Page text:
Knights host Science Day for students
Science, art and America’s favorite pastime came together Wednesday at Goss Stadium.
Against the backdrop of a Corvallis Knights-Klamath Falls Gem baseball game, more than 1,500 elementary students learned about art, science and baseball.
The students were participating in the first PEAK Internet Science & Arts Day. The event was a collaboration between the Knights, da Vinci Days festival organizers and PEAK Internet.
“We wanted to introduce a love of baseball to students,” said Corvallis Knights President Dan Segel. “We also wanted to make science and art fun for kids. Baseball involves both.”
Students from 12 elementary schools in Corvallis, Albany, Philomath and Monroe attended Science & Arts Day. They were offered tickets at a discounted price, and PEAK helped to defray the cost for some eligible students.
In addition to being able to check out the action on the field, students moved through 12 different science and art stations set up outside of and within Goss Stadium.
One of the more popular stations enabled students to learn how fast they can throw a baseball. After firing a strike into the net and hearing the speed of her throw announced, Monroe Grade School fifth-grader Rose Gwillim was all smiles.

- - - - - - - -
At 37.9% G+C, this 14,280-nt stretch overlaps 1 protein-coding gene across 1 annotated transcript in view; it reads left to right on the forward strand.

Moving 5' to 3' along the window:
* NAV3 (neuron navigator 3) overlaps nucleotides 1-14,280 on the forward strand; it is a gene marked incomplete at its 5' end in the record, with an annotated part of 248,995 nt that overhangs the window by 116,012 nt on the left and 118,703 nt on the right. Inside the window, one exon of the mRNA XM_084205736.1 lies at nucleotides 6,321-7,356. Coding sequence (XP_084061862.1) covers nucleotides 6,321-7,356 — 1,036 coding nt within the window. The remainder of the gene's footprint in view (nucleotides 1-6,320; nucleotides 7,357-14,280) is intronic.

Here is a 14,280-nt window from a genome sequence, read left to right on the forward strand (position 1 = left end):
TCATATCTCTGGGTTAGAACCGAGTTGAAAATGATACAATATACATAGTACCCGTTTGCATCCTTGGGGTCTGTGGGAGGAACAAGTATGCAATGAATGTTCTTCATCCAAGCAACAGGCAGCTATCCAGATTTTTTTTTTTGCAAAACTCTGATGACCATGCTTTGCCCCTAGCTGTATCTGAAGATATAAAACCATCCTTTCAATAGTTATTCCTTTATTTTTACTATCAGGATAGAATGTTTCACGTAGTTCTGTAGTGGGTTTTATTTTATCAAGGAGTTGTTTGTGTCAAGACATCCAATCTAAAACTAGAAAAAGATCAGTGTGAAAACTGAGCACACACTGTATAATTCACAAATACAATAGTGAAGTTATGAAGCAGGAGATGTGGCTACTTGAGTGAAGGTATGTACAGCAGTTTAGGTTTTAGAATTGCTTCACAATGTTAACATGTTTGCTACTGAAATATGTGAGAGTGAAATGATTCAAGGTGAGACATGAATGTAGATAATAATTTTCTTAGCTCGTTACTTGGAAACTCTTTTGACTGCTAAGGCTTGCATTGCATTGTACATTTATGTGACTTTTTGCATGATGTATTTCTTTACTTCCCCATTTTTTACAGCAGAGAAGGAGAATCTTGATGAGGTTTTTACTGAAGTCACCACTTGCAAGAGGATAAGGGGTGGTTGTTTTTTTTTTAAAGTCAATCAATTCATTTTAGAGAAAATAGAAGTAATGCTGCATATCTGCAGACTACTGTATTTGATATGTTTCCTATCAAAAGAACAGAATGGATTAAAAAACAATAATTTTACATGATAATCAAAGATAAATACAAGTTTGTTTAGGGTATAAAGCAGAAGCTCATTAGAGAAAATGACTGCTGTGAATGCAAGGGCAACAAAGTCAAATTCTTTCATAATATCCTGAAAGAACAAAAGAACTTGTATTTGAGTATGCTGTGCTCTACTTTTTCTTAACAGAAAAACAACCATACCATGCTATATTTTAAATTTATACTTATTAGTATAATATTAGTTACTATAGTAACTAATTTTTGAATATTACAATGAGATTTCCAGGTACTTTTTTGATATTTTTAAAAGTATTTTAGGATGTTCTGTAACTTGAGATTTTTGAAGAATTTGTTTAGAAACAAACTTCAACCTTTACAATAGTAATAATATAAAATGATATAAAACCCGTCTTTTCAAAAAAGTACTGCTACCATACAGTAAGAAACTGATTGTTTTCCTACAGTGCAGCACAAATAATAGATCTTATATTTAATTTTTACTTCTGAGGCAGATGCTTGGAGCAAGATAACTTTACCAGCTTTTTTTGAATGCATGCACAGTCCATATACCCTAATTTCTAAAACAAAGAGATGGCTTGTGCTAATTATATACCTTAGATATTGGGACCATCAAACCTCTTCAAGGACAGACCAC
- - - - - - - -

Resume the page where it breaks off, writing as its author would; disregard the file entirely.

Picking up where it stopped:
“I got a 53 (miles per hour),” Rose said. “That broke my previous record in the 40s.”
Representatives from OMSI staffed a puzzle booth and chalk art area outside the stadium.
Inside the ballpark were science experiment stations set up by Oregon State University faculty and students, ranging from chemistry to the engineering department.
One OSU station enabled students to make gel beads out of chemicals extracted from seaweed. Another showed students that carbon dioxide can be used to put out a flame.
Segel said the Science & Art event was modeled after similar events that were hosted by the Portland Beavers minor league baseball team. And of course, students got to learn about baseball. One station hosted by OSU engineering faculty and students featured a DVD about how baseballs are made. Students then were assisted in putting together a baseball — not an easy job, it turns out.
“I never knew how much work it takes to make a baseball,” said Izabella Adair, a third-grader at Sunrise Elementary School in Albany. “Because baseballs are pretty small.”
And the Knights sent the students home with something else to cheer about; they defeated Klamath Falls, 6-4.
“Today went really well,” Segel said. “I’d love to do this every year. I think we could fill this place up.”
Raju Woodward can be contacted at 758-9526 or email@example.com.